But - this strategy does require drive and self-motivation. I worked full-time while listening to podcasts about self-educating and came home in the evenings and put in several hours designing my first website (for myself). I would’ve much rather gone for a hike or a walk on the bay, but I sat in front of the computer until bedtime. I was setting the foundation for a future I knew I wanted.

Over the months, I kept dabbling and learning and working on projects, then finally it all paid off and started to come together.

I created a profile on a freelancing platform, got my first client, and have not been without work since!

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The best part is that with every new job I take on, I learn new things (while getting paid) and my portfolio and skill sets continue to grow and grow.

Now I am able to live in a wilderness area with only three people per square mile (as we build a homestead from scratch) and make a full-time income from home (thank goodness for satellites!).


Here’s what I recommend you do: go to a freelancing platform like Fiverr or Upwork and read through the job listings. This will give you an idea of the type of work that’s in the highest demand as well as pay rates. This is the strategy I used to hone in on what I felt I could learn and provide as a service.

JavaScript developers were in high demand and at a very good price point, but I had tried to learn JavaScript before and found it very difficult, so I knew that wasn’t a realistic path for me. I settled on web design using a content management system that I had experience with already.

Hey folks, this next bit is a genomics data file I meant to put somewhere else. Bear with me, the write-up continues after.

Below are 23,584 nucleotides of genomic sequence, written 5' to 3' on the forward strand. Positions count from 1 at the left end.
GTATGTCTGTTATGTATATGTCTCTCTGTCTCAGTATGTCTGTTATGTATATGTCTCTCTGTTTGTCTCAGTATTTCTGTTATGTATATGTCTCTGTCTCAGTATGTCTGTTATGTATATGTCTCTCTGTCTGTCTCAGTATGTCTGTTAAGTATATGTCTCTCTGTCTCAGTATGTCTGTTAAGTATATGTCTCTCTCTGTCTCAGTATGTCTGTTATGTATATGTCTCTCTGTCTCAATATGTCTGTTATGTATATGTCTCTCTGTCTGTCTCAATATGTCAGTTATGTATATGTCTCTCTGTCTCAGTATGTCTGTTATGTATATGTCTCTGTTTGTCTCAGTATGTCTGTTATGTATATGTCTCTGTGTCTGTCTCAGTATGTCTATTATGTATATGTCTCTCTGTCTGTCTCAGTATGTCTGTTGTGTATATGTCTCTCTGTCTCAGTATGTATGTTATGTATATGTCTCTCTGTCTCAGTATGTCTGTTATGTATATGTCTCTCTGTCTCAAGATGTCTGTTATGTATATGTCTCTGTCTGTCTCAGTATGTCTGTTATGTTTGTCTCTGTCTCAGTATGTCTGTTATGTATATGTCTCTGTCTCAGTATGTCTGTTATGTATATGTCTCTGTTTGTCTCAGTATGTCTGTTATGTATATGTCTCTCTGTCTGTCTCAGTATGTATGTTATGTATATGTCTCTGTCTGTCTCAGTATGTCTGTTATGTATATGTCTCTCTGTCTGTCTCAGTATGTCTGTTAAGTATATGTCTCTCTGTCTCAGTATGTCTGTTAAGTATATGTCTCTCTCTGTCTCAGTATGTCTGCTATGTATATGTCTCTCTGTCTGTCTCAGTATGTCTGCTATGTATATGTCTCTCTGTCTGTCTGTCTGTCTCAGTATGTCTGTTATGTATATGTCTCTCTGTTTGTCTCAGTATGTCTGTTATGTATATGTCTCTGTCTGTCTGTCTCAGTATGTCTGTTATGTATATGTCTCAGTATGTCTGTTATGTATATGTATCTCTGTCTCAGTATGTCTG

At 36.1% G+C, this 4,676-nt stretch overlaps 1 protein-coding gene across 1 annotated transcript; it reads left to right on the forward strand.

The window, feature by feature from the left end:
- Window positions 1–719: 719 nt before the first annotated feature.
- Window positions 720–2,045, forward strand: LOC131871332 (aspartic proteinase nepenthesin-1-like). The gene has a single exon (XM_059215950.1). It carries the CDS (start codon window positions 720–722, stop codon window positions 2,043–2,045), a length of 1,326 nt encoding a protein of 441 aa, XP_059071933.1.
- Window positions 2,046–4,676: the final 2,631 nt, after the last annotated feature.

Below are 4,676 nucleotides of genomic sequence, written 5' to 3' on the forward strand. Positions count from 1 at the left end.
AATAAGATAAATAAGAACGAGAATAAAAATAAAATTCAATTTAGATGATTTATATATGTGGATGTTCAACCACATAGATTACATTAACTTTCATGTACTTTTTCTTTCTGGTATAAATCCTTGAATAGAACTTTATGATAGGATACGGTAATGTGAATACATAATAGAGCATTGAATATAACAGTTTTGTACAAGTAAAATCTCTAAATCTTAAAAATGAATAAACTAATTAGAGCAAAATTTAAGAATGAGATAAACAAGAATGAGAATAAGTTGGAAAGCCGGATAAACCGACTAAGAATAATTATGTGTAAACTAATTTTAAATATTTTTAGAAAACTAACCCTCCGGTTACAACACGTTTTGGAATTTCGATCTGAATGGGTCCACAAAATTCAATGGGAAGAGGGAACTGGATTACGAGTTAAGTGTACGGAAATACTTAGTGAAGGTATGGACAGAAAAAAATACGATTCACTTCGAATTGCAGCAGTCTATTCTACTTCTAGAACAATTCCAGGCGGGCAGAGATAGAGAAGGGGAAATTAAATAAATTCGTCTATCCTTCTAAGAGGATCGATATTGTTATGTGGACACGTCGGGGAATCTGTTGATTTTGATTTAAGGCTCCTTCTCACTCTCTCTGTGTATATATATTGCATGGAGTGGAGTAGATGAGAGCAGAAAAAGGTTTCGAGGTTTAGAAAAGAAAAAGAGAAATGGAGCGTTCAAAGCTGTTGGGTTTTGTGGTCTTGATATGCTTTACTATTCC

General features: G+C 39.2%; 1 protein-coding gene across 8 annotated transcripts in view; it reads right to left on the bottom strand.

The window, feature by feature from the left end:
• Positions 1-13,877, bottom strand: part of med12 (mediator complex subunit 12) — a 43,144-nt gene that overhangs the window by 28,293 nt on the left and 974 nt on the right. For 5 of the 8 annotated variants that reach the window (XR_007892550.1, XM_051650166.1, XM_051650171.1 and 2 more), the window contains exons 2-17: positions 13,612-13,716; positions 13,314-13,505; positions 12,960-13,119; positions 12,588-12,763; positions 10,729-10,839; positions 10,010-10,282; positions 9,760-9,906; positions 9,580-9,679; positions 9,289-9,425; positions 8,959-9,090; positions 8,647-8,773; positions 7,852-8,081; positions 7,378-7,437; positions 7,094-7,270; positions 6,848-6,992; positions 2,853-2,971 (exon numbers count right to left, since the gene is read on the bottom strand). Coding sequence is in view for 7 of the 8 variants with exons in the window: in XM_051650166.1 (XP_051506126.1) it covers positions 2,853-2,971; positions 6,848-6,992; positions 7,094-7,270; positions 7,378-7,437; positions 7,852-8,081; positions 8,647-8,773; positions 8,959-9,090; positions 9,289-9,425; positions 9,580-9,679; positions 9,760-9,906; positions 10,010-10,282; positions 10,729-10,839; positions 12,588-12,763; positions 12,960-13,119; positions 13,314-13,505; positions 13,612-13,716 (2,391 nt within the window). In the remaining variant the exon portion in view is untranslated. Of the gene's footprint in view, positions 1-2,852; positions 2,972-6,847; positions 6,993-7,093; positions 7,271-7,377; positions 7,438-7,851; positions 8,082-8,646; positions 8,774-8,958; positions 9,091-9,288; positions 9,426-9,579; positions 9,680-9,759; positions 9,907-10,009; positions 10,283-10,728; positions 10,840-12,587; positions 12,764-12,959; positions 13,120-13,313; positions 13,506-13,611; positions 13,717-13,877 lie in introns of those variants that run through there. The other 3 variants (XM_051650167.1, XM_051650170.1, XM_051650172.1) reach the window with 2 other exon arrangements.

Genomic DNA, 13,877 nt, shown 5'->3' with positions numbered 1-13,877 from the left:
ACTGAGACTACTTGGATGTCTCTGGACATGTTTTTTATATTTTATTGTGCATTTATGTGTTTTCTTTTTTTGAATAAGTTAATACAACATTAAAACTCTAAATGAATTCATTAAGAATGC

This isn’t to say that you can’t teach yourself to do something that right now seems impossible to you - in fact, most programmers out there in the world right now are self-taught. Many of them work everyday for big companies like Intel, getting paid six figures, and still feel like imposters. One of my close friends who is a self-taught senior software engineer still laughs and jokes that he essentially gets paid everyday to Google (meaning - he doesn’t know how to do something, so he just Googles until he finds the solution).

Freelancing platforms offer a variety of ideas: web design, writing, graphic design, voiceovers, audio work, etc. etc. Let’s use graphic design as an example - download Adobe Illustrator, go to YouTube and look for “Adobe Illustrator Tutorials” or “adobe illustrator logo design” and start doing these tutorials. Not only do you get experience, but by jumping in and working on actual projects like this, you’re building a portfolio that you can show clients later. Then, market yourself as a logo designer- ta da!


Now let’s talk about passive income.

What is passive income?
”Passive income is income resulting from cash flow received on a regular basis, requiring minimal to no effort by the recipient to maintain it.”